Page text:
Does Insomnia Impact Hearing Loss?

Man with hearing loss lying in bed suffering from insomnia

It’s not fun when you can’t sleep at night. Especially when it occurs frequently. You lie awake tossing and turning, checking the time over and over, and worrying about how exhausted you will be tomorrow. When these kinds of sleepless nights persistently occur, medical professionals tend to use the label “insomnia”. With insomnia, the drawbacks of not sleeping will then start to add up and can, after a while, have a negative influence on your general health.

And the health of your hearing, not unexpectedly, is part of your general health. That’s right, insomnia can have an affect on your ability to hear. Though the relationship between hearing loss and insomnia might not be a cause-and-effect situation, there’s still a connection there.

Can your hearing be affected by lack of sleep?

What could the link between hearing loss and sleep be? There’s a substantial amount of research that indicates insomnia, over time, can affect your cardiovascular system. It becomes more difficult for your blood to flow into all of the extremities of your body when you aren’t getting the regenerative power of a good night’s sleep.

Stress and anxiety also increase when you have insomnia. Being stressed and anxious are not only mental states, they’re physiological states, too.

So how is that connected to hearing loss? Your ears work because they’re filled with delicate little hairs known as stereocilia. These fragile hairs vibrate when sound occurs and the information gets transmitted to your brain, which then converts those vibrations into sounds.

When your circulatory system is not working correctly, these hairs have a hard time remaining healthy. In some cases, poor circulation can damage these hairs, permanently. And once that takes place, your hearing will be permanently damaged. This can cause permanent hearing loss, especially the longer it continues.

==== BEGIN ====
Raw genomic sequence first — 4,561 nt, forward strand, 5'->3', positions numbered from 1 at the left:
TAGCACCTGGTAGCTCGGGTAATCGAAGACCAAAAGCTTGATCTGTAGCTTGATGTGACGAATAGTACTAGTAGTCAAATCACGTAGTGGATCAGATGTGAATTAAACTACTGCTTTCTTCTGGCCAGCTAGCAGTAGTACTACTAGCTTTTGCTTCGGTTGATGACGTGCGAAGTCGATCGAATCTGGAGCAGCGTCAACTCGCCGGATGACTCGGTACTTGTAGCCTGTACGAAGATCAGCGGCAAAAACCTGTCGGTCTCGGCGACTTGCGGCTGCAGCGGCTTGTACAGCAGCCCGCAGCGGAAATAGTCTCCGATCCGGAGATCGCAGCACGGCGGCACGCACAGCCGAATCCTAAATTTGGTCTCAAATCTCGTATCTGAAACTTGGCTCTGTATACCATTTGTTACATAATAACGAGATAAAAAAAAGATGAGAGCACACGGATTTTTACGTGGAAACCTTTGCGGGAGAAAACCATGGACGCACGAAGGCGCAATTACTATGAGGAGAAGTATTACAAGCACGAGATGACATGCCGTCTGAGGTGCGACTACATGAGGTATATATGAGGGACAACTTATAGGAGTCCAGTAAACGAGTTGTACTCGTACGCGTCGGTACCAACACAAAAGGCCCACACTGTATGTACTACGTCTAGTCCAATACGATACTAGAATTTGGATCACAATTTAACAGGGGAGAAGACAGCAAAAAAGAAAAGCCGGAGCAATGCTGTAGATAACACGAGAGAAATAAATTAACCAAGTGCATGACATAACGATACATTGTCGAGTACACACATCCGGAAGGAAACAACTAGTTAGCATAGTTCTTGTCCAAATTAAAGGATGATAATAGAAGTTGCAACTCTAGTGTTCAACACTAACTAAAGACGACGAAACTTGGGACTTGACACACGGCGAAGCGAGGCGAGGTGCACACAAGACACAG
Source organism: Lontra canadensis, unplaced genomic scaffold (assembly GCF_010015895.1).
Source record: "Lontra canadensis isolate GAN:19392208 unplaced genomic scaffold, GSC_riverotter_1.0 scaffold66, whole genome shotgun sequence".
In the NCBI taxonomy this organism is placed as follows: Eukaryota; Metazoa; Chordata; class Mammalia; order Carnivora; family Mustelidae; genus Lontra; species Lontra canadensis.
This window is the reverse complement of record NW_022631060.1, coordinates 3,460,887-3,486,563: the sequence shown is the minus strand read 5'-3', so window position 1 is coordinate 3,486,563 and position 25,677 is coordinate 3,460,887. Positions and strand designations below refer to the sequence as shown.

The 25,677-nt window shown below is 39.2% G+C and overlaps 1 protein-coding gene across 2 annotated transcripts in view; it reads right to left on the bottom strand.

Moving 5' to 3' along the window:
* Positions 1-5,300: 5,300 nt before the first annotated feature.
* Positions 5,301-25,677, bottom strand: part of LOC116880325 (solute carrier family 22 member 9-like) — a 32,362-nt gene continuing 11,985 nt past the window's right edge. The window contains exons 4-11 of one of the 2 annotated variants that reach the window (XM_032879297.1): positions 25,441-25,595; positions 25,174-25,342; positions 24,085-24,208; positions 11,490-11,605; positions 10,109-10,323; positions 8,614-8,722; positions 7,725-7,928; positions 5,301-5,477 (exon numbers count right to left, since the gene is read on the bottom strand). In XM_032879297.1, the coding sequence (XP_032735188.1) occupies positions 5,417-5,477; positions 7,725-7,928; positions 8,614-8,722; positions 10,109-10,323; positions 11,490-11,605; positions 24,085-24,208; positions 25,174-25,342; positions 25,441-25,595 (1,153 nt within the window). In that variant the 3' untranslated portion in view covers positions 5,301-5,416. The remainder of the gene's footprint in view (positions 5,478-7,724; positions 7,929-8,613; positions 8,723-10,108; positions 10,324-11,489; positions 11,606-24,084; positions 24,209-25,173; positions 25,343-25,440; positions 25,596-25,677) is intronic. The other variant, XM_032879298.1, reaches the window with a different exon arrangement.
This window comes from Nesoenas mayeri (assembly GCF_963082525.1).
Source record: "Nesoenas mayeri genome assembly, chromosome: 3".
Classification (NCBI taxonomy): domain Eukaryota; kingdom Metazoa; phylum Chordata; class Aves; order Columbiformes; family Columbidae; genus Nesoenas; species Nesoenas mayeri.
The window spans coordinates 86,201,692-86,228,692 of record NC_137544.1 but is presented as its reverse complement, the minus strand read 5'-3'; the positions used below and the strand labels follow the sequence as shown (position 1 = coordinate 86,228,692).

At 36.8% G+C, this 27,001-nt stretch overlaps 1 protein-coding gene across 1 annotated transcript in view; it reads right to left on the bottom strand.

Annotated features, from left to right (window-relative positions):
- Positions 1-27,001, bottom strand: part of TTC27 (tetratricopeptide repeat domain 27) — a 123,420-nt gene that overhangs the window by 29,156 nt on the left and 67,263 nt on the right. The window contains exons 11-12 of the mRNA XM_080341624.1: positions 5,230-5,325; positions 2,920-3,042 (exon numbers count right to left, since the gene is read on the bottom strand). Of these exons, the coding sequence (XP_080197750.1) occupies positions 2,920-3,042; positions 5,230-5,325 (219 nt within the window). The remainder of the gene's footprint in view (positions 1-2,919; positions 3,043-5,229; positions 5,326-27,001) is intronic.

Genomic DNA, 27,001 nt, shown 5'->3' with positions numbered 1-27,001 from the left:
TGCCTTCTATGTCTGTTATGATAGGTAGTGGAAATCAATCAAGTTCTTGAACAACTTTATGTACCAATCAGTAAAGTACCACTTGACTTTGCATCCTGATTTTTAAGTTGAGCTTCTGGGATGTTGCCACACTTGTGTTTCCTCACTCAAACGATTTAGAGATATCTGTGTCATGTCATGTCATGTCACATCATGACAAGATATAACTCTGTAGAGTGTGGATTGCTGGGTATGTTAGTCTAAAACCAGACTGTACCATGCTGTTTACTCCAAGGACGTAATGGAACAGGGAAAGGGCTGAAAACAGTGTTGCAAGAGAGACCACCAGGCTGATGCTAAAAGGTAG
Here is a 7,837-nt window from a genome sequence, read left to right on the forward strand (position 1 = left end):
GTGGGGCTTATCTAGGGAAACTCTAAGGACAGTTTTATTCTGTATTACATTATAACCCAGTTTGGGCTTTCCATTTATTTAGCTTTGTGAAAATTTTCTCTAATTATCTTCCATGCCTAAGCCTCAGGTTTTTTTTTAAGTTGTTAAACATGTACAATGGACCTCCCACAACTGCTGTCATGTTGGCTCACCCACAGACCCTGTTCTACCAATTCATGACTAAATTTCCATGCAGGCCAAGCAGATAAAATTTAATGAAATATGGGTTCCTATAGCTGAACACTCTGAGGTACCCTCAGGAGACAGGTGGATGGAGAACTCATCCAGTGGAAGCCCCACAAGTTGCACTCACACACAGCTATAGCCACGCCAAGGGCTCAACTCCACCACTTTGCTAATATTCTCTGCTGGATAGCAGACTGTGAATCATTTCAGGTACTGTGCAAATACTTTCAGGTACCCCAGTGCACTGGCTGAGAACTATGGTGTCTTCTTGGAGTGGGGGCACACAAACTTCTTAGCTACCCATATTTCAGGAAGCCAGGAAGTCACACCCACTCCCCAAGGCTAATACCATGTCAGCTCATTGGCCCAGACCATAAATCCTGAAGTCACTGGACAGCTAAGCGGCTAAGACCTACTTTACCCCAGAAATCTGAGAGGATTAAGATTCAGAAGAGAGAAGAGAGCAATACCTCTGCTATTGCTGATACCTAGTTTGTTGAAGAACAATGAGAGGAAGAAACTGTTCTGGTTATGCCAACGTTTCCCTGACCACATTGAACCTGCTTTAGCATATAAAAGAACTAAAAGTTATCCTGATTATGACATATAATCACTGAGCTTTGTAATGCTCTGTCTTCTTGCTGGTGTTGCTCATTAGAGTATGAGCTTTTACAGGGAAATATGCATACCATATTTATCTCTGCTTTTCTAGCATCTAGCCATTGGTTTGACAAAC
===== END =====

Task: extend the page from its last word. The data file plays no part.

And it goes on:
Is the opposite true?

Is it possible for hearing loss to make you lose sleep? Yes, it can! Many people favor a little background sound when they try to sleep and hearing loss can make your environment really quiet. For people in this group, that amount of quiet can make it very hard to get a quality night’s sleep. Any amount of hearing loss stress (for instance, if you’re worried about losing your hearing) can have a similar effect.

If you have hearing loss, what can you do to get a quality night’s sleep? Wearing your hearing aids every day can help minimize stress on your brain at night (when you’re not wearing them). Following other sleep-health tips can also be helpful.

Some recommendations for a quality night’s sleep

  • Keep your bedroom for sleeping (mostly): Your bedroom is for sleeping in, so try to keep it that way. Working in your bedroom is not a great idea.
  • For at least an hour, abstain from looking at screens: (Even longer if you can!) Your brain tends to be activated by looking at screens.
  • Before bed, avoid drinking alcohol: Your existing sleep cycle will be disturbed by drinking alcohol before bed.
  • Stop drinking caffeine after noon: Even if you drink decaf, it still has enough caffeine to give you problems sleeping. Soda also fits into this category.
  • Exercise regularly: Your body needs to move, and if you aren’t moving, you could end up going to bed with some excess energy. Being active every day can be helpful.
  • For at least a couple of hours before you go to bed, try to avoid liquids: Every time you need to get up and go to the bathroom, you initiate the wake up process. So, sleeping through the night is better.
  • Find ways to reduce stress: Get away from work and do something relaxing before bed.

Care for your hearing health

You can still control your symptoms even if you have hearing loss along with some insomnia.

Make an appointment for a hearing test today!

The site information is for educational and informational purposes only and does not constitute medical advice. To receive personalized advice or treatment, schedule an appointment.

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